I had a chance to get out for a few hours in my backyard and got to enjoy a beautiful cloudless March day.
I love the ability to do incidental railfanning that having a cell phone with a quality camera provides. In this case, I was headed to my friend Eric’s place to do some modeling, and spotted CSX spotting some autoracks at the port. Perfect!
I was driving home from my friend Josh’s place and needed to get some gas. There’s one way I could’ve gone where I didn’t drive by the tracks, and there’s one way I could’ve gone where I did. You can guess which way I went.
The story of Sparrows Point’s decline and eventual destruction is a sad one. I feel that it’s made even sadder for me because some cool stuff seemed pretty accessible, but I never took advantage of it. These are a few photos I took from a trip over there back in 2011.
Today I was out running some errands in Baltimore and had a moment to kill. I happened to notice that some containers were moving south toward the port. It was only when I got ahead of the train did I realize the silliness of modern CSX: it was being led by a long hood forward C40-8W.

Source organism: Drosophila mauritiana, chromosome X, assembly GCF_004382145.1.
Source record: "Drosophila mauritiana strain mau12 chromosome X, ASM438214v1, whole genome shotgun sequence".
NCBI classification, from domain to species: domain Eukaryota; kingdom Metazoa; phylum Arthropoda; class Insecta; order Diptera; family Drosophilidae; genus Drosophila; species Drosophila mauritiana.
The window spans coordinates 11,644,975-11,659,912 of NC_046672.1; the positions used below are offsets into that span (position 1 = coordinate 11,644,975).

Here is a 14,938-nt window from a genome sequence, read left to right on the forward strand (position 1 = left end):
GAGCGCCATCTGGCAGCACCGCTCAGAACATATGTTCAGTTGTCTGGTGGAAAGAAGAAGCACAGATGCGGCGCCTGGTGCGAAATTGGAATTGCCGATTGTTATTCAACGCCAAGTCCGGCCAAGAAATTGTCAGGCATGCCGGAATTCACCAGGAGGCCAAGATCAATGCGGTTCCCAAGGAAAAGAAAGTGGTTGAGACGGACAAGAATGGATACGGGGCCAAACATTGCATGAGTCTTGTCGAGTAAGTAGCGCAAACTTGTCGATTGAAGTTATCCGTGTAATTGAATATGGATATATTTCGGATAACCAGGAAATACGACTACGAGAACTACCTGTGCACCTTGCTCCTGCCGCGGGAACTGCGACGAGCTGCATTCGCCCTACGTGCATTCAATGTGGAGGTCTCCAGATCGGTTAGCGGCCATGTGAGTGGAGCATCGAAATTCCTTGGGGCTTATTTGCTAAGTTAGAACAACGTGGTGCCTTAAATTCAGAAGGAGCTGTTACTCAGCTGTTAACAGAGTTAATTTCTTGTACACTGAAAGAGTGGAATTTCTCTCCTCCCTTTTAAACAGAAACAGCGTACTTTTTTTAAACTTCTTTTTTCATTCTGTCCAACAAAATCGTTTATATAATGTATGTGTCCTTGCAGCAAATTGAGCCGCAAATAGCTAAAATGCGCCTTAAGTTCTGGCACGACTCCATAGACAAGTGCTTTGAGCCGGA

I had a few hours to get out and about today, so, while on my way to go work on some modeling projects with a fried, I swung by CSX’s Curtis Bay yard. I got lucky, catching a coal train just arriving on the scene as I got there.
CSX is rapidly replacing all of it’s B&O era color position lights. The interlockings in downtown Baltimore seem to be the next to fall. Carroll has already lost its legendary full installation (with three lights above and below the target), and it looks like the signals around Bailey’s Wye are the next to go. A safetrans “Darth Vader” gantry has been installed next to the bridge at Ridgely St, and it looks like it’s ready to be swung into place any day now. Here, a local out of Locust Point / Riverside is coming under both signals in the late […]